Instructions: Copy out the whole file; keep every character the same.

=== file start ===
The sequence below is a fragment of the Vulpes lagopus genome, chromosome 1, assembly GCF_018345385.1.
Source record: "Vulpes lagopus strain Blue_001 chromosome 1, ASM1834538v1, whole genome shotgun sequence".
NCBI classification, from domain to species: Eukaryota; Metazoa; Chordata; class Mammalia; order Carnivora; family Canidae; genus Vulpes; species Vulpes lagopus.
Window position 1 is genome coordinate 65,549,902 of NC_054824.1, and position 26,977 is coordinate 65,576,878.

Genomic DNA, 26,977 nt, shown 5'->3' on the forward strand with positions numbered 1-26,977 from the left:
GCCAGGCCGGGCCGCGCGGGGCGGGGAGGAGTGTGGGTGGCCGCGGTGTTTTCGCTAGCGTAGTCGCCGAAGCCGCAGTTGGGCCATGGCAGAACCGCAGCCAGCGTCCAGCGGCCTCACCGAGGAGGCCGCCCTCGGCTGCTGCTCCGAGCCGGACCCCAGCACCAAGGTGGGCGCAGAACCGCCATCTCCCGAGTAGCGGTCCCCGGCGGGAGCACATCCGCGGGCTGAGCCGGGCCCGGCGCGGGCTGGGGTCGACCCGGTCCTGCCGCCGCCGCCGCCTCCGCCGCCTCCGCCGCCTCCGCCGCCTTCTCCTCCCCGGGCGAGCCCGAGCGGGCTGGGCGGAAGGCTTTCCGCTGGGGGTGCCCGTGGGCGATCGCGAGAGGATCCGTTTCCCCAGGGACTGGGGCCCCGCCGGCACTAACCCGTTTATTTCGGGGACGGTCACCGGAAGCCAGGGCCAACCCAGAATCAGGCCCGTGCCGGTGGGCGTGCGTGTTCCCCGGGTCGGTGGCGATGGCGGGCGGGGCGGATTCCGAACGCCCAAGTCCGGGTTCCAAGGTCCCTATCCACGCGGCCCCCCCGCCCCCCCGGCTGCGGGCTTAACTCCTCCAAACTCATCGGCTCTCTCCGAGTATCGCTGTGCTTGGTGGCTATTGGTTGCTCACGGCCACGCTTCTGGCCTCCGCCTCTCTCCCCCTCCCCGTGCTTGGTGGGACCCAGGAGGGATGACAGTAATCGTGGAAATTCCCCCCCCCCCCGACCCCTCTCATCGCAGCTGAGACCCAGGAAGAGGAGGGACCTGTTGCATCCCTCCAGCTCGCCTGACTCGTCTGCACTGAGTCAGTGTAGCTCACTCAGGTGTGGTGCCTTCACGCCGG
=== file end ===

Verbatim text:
The sequence below is a fragment of the Vulpes lagopus genome, chromosome 1, assembly GCF_018345385.1.
Source record: "Vulpes lagopus strain Blue_001 chromosome 1, ASM1834538v1, whole genome shotgun sequence".
NCBI classification, from domain to species: Eukaryota; Metazoa; Chordata; class Mammalia; order Carnivora; family Canidae; genus Vulpes; species Vulpes lagopus.
Window position 1 is genome coordinate 65,549,902 of NC_054824.1, and position 26,977 is coordinate 65,576,878.

Genomic DNA, 26,977 nt, shown 5'->3' on the forward strand with positions numbered 1-26,977 from the left:
GCCAGGCCGGGCCGCGCGGGGCGGGGAGGAGTGTGGGTGGCCGCGGTGTTTTCGCTAGCGTAGTCGCCGAAGCCGCAGTTGGGCCATGGCAGAACCGCAGCCAGCGTCCAGCGGCCTCACCGAGGAGGCCGCCCTCGGCTGCTGCTCCGAGCCGGACCCCAGCACCAAGGTGGGCGCAGAACCGCCATCTCCCGAGTAGCGGTCCCCGGCGGGAGCACATCCGCGGGCTGAGCCGGGCCCGGCGCGGGCTGGGGTCGACCCGGTCCTGCCGCCGCCGCCGCCTCCGCCGCCTCCGCCGCCTCCGCCGCCTTCTCCTCCCCGGGCGAGCCCGAGCGGGCTGGGCGGAAGGCTTTCCGCTGGGGGTGCCCGTGGGCGATCGCGAGAGGATCCGTTTCCCCAGGGACTGGGGCCCCGCCGGCACTAACCCGTTTATTTCGGGGACGGTCACCGGAAGCCAGGGCCAACCCAGAATCAGGCCCGTGCCGGTGGGCGTGCGTGTTCCCCGGGTCGGTGGCGATGGCGGGCGGGGCGGATTCCGAACGCCCAAGTCCGGGTTCCAAGGTCCCTATCCACGCGGCCCCCCCGCCCCCCCGGCTGCGGGCTTAACTCCTCCAAACTCATCGGCTCTCTCCGAGTATCGCTGTGCTTGGTGGCTATTGGTTGCTCACGGCCACGCTTCTGGCCTCCGCCTCTCTCCCCCTCCCCGTGCTTGGTGGGACCCAGGAGGGATGACAGTAATCGTGGAAATTCCCCCCCCCCCCGACCCCTCTCATCGCAGCTGAGACCCAGGAAGAGGAGGGACCTGTTGCATCCCTCCAGCTCGCCTGACTCGTCTGCACTGAGTCAGTGTAGCTCACTCAGGTGTGGTGCCTTCACGCCGG